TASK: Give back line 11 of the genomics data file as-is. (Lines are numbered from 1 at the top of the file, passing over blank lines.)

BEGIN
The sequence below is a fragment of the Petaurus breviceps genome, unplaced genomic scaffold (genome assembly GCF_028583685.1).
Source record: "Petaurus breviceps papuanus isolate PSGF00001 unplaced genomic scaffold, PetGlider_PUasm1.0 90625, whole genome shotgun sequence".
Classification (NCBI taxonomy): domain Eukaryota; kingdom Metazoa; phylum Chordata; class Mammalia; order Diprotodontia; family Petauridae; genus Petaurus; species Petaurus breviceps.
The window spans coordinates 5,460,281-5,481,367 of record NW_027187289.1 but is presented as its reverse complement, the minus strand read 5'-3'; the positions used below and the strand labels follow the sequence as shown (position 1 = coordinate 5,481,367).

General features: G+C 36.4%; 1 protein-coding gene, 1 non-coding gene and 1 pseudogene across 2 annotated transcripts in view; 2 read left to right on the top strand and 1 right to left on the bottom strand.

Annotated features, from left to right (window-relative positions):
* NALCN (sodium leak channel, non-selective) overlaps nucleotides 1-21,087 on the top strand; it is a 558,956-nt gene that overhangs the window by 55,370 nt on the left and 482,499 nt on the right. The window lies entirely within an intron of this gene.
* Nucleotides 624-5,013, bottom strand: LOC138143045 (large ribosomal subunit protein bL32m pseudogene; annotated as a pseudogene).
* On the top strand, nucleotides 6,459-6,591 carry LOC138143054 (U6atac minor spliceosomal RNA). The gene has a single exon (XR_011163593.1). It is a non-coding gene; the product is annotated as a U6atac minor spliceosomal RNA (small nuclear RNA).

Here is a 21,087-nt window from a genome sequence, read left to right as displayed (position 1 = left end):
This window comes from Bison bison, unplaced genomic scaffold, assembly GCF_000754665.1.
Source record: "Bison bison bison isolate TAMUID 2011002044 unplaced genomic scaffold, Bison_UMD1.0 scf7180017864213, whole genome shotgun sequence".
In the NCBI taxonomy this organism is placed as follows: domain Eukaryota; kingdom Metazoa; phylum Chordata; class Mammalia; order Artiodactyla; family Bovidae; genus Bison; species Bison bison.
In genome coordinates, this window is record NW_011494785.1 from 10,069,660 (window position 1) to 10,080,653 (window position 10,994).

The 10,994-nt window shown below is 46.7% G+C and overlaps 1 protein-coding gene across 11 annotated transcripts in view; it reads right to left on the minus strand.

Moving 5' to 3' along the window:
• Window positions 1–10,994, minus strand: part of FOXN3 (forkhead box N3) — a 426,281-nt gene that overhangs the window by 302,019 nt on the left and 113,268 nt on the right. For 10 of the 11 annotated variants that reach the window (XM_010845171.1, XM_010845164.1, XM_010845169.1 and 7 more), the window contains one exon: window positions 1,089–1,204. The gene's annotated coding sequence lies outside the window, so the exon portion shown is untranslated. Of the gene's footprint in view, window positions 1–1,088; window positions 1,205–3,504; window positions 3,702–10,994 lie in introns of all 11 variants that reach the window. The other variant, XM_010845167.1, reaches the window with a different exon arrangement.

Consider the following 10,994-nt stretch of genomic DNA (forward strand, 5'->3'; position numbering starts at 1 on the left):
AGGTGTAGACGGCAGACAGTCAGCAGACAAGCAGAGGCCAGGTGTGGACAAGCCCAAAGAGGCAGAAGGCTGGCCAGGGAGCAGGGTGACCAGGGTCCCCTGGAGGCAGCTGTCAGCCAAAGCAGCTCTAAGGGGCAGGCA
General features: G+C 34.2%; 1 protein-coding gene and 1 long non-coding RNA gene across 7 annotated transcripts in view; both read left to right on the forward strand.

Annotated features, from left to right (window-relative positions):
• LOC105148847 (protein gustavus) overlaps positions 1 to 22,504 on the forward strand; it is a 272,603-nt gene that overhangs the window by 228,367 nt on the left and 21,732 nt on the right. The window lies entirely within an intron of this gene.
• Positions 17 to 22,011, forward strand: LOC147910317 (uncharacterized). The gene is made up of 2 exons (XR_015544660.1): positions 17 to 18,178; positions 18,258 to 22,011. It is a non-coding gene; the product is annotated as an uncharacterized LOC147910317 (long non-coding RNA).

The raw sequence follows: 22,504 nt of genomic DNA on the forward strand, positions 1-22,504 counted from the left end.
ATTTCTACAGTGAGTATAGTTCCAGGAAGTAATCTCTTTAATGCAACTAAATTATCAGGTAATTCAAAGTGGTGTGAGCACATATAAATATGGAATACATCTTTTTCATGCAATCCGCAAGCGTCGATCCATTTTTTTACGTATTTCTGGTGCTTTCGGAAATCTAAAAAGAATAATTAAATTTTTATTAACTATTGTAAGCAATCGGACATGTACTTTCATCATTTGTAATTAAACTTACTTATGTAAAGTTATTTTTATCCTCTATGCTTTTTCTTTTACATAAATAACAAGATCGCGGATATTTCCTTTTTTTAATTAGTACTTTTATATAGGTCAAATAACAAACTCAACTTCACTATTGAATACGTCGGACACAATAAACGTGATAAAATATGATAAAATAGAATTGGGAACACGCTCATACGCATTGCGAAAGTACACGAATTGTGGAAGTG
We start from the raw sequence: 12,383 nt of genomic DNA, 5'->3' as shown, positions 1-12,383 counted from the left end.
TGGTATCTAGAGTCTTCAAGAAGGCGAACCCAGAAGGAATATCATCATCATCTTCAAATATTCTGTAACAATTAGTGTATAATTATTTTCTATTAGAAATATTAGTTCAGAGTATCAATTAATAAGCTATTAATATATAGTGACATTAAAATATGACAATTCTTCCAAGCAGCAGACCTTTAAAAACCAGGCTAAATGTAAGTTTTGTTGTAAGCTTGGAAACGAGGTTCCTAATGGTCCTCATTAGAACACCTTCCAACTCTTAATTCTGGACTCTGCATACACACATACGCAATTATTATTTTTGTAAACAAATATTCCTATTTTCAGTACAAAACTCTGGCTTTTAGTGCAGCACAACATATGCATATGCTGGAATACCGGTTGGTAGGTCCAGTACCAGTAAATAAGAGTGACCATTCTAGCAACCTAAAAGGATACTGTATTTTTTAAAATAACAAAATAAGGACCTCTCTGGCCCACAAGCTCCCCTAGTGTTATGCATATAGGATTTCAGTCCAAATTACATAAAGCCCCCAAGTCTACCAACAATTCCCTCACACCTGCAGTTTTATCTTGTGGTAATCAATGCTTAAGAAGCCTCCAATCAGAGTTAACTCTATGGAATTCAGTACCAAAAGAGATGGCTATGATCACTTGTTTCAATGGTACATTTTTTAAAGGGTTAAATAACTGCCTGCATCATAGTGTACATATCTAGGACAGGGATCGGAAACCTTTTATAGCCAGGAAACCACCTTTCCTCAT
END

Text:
This window comes from Bison bison, unplaced genomic scaffold, assembly GCF_000754665.1.